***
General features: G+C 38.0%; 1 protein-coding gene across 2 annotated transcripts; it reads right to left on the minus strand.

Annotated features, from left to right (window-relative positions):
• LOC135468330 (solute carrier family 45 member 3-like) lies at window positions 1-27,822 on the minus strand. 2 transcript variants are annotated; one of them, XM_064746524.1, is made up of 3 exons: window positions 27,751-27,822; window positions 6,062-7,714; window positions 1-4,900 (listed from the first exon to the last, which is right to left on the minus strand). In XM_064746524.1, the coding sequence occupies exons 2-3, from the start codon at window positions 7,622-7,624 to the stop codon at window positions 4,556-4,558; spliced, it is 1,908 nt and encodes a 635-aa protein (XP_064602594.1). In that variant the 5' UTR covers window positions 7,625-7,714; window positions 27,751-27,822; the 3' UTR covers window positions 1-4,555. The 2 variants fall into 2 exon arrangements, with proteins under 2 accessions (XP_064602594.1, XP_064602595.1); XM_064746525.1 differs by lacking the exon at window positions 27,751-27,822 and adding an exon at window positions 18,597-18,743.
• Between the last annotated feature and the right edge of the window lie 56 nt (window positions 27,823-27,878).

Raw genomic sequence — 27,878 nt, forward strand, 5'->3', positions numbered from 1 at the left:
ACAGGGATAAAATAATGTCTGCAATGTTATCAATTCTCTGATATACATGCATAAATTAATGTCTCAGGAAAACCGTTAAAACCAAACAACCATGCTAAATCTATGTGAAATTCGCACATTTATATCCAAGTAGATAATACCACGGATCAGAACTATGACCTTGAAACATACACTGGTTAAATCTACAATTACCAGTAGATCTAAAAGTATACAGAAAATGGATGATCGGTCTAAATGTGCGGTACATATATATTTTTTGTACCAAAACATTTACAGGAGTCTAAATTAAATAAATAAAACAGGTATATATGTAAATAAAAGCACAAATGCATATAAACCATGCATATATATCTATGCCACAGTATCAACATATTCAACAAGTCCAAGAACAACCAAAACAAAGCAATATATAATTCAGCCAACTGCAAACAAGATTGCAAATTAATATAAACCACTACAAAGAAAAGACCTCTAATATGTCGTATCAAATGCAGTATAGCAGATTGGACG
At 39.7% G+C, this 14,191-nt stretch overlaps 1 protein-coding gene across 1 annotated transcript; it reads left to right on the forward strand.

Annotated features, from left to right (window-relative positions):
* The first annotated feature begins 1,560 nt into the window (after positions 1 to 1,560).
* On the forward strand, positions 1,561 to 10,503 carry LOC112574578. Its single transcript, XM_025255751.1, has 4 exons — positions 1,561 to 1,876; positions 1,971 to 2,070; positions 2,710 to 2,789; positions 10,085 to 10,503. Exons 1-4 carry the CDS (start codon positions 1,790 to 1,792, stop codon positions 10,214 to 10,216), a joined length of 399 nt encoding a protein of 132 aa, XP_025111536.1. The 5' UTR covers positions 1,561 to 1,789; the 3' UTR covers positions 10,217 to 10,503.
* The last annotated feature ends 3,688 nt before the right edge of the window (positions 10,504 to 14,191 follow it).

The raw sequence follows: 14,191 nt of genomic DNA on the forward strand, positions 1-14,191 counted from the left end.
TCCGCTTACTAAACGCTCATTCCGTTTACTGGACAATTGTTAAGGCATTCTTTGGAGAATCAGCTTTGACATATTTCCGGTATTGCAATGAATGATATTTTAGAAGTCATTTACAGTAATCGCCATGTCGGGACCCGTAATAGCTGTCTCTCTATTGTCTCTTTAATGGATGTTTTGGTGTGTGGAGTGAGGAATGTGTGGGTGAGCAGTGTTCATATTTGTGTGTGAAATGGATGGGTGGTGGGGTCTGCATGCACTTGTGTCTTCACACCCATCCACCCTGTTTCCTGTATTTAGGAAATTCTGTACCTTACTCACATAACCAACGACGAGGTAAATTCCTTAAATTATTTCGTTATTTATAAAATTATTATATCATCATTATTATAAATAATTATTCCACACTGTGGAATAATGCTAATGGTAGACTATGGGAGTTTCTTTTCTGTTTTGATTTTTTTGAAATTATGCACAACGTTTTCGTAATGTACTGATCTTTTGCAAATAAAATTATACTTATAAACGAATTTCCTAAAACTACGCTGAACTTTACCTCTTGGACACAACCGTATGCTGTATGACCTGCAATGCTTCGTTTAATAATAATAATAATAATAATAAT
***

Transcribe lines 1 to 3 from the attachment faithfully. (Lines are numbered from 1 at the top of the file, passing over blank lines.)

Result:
General features: G+C 38.0%; 1 protein-coding gene across 2 annotated transcripts; it reads right to left on the minus strand.

Annotated features, from left to right (window-relative positions):
• LOC135468330 (solute carrier family 45 member 3-like) lies at window positions 1-27,822 on the minus strand. 2 transcript variants are annotated; one of them, XM_064746524.1, is made up of 3 exons: window positions 27,751-27,822; window positions 6,062-7,714; window positions 1-4,900 (listed from the first exon to the last, which is right to left on the minus strand). In XM_064746524.1, the coding sequence occupies exons 2-3, from the start codon at window positions 7,622-7,624 to the stop codon at window positions 4,556-4,558; spliced, it is 1,908 nt and encodes a 635-aa protein (XP_064602594.1). In that variant the 5' UTR covers window positions 7,625-7,714; window positions 27,751-27,822; the 3' UTR covers window positions 1-4,555. The 2 variants fall into 2 exon arrangements, with proteins under 2 accessions (XP_064602594.1, XP_064602595.1); XM_064746525.1 differs by lacking the exon at window positions 27,751-27,822 and adding an exon at window positions 18,597-18,743.